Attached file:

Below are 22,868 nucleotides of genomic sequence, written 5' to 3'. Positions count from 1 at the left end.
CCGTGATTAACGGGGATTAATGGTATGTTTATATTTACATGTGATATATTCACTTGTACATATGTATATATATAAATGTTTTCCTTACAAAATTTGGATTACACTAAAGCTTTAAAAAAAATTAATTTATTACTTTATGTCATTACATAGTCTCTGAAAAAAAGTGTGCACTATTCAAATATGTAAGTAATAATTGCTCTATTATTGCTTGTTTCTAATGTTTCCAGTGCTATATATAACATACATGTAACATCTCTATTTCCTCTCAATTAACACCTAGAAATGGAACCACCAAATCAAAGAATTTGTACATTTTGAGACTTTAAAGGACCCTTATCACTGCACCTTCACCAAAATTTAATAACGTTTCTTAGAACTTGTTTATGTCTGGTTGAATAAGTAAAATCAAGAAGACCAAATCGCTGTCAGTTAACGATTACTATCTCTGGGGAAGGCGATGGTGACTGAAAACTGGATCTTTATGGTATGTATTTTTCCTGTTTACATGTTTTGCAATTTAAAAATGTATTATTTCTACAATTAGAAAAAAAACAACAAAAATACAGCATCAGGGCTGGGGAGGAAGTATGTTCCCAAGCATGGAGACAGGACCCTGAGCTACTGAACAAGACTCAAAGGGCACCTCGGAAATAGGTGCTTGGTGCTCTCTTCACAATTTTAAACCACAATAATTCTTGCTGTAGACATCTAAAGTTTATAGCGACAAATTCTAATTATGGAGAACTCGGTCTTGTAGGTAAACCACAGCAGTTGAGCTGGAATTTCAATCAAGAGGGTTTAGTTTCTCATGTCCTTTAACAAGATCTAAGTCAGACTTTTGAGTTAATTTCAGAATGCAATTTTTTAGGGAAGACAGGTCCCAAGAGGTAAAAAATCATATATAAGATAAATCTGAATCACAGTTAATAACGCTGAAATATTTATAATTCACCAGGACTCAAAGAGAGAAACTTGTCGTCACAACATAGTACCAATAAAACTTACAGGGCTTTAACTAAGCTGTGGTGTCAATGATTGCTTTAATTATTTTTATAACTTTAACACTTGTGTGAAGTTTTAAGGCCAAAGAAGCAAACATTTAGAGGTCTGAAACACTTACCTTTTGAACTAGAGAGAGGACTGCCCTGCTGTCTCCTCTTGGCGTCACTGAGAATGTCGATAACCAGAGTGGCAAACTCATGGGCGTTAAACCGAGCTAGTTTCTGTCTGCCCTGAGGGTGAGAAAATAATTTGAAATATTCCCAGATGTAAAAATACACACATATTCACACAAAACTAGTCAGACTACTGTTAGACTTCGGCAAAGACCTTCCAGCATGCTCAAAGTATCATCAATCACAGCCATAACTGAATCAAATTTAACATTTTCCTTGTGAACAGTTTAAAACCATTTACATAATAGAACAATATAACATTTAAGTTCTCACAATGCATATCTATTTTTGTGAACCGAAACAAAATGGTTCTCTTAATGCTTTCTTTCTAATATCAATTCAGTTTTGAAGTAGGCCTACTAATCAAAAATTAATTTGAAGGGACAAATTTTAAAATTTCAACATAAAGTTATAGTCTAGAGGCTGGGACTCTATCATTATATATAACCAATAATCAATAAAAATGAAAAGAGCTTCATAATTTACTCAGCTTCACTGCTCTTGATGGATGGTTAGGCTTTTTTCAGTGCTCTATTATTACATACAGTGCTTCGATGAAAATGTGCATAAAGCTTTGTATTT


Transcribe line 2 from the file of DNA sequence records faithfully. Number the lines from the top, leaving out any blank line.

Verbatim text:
CCGTGATTAACGGGGATTAATGGTATGTTTATATTTACATGTGATATATTCACTTGTACATATGTATATATATAAATGTTTTCCTTACAAAATTTGGATTACACTAAAGCTTTAAAAAAAATTAATTTATTACTTTATGTCATTACATAGTCTCTGAAAAAAAGTGTGCACTATTCAAATATGTAAGTAATAATTGCTCTATTATTGCTTGTTTCTAATGTTTCCAGTGCTATATATAACATACATGTAACATCTCTATTTCCTCTCAATTAACACCTAGAAATGGAACCACCAAATCAAAGAATTTGTACATTTTGAGACTTTAAAGGACCCTTATCACTGCACCTTCACCAAAATTTAATAACGTTTCTTAGAACTTGTTTATGTCTGGTTGAATAAGTAAAATCAAGAAGACCAAATCGCTGTCAGTTAACGATTACTATCTCTGGGGAAGGCGATGGTGACTGAAAACTGGATCTTTATGGTATGTATTTTTCCTGTTTACATGTTTTGCAATTTAAAAATGTATTATTTCTACAATTAGAAAAAAAACAACAAAAATACAGCATCAGGGCTGGGGAGGAAGTATGTTCCCAAGCATGGAGACAGGACCCTGAGCTACTGAACAAGACTCAAAGGGCACCTCGGAAATAGGTGCTTGGTGCTCTCTTCACAATTTTAAACCACAATAATTCTTGCTGTAGACATCTAAAGTTTATAGCGACAAATTCTAATTATGGAGAACTCGGTCTTGTAGGTAAACCACAGCAGTTGAGCTGGAATTTCAATCAAGAGGGTTTAGTTTCTCATGTCCTTTAACAAGATCTAAGTCAGACTTTTGAGTTAATTTCAGAATGCAATTTTTTAGGGAAGACAGGTCCCAAGAGGTAAAAAATCATATATAAGATAAATCTGAATCACAGTTAATAACGCTGAAATATTTATAATTCACCAGGACTCAAAGAGAGAAACTTGTCGTCACAACATAGTACCAATAAAACTTACAGGGCTTTAACTAAGCTGTGGTGTCAATGATTGCTTTAATTATTTTTATAACTTTAACACTTGTGTGAAGTTTTAAGGCCAAAGAAGCAAACATTTAGAGGTCTGAAACACTTACCTTTTGAACTAGAGAGAGGACTGCCCTGCTGTCTCCTCTTGGCGTCACTGAGAATGTCGATAACCAGAGTGGCAAACTCATGGGCGTTAAACCGAGCTAGTTTCTGTCTGCCCTGAGGGTGAGAAAATAATTTGAAATATTCCCAGATGTAAAAATACACACATATTCACACAAAACTAGTCAGACTACTGTTAGACTTCGGCAAAGACCTTCCAGCATGCTCAAAGTATCATCAATCACAGCCATAACTGAATCAAATTTAACATTTTCCTTGTGAACAGTTTAAAACCATTTACATAATAGAACAATATAACATTTAAGTTCTCACAATGCATATCTATTTTTGTGAACCGAAACAAAATGGTTCTCTTAATGCTTTCTTTCTAATATCAATTCAGTTTTGAAGTAGGCCTACTAATCAAAAATTAATTTGAAGGGACAAATTTTAAAATTTCAACATAAAGTTATAGTCTAGAGGCTGGGACTCTATCATTATATATAACCAATAATCAATAAAAATGAAAAGAGCTTCATAATTTACTCAGCTTCACTGCTCTTGATGGATGGTTAGGCTTTTTTCAGTGCTCTATTATTACATACAGTGCTTCGATGAAAATGTGCATAAAGCTTTGTATTT